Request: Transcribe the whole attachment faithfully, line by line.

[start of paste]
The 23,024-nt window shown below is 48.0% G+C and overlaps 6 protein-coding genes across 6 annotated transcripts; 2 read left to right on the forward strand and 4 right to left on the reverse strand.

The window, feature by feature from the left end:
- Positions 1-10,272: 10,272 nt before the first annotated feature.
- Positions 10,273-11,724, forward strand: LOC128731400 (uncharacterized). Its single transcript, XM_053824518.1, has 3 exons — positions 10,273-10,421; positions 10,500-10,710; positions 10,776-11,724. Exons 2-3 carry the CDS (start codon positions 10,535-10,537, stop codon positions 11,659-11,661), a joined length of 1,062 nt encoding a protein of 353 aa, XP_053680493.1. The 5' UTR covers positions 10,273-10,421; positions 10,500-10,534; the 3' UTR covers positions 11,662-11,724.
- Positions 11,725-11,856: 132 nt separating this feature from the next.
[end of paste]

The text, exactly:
The 23,024-nt window shown below is 48.0% G+C and overlaps 6 protein-coding genes across 6 annotated transcripts; 2 read left to right on the forward strand and 4 right to left on the reverse strand.

The window, feature by feature from the left end:
- Positions 1-10,272: 10,272 nt before the first annotated feature.
- Positions 10,273-11,724, forward strand: LOC128731400 (uncharacterized). Its single transcript, XM_053824518.1, has 3 exons — positions 10,273-10,421; positions 10,500-10,710; positions 10,776-11,724. Exons 2-3 carry the CDS (start codon positions 10,535-10,537, stop codon positions 11,659-11,661), a joined length of 1,062 nt encoding a protein of 353 aa, XP_053680493.1. The 5' UTR covers positions 10,273-10,421; positions 10,500-10,534; the 3' UTR covers positions 11,662-11,724.
- Positions 11,725-11,856: 132 nt separating this feature from the next.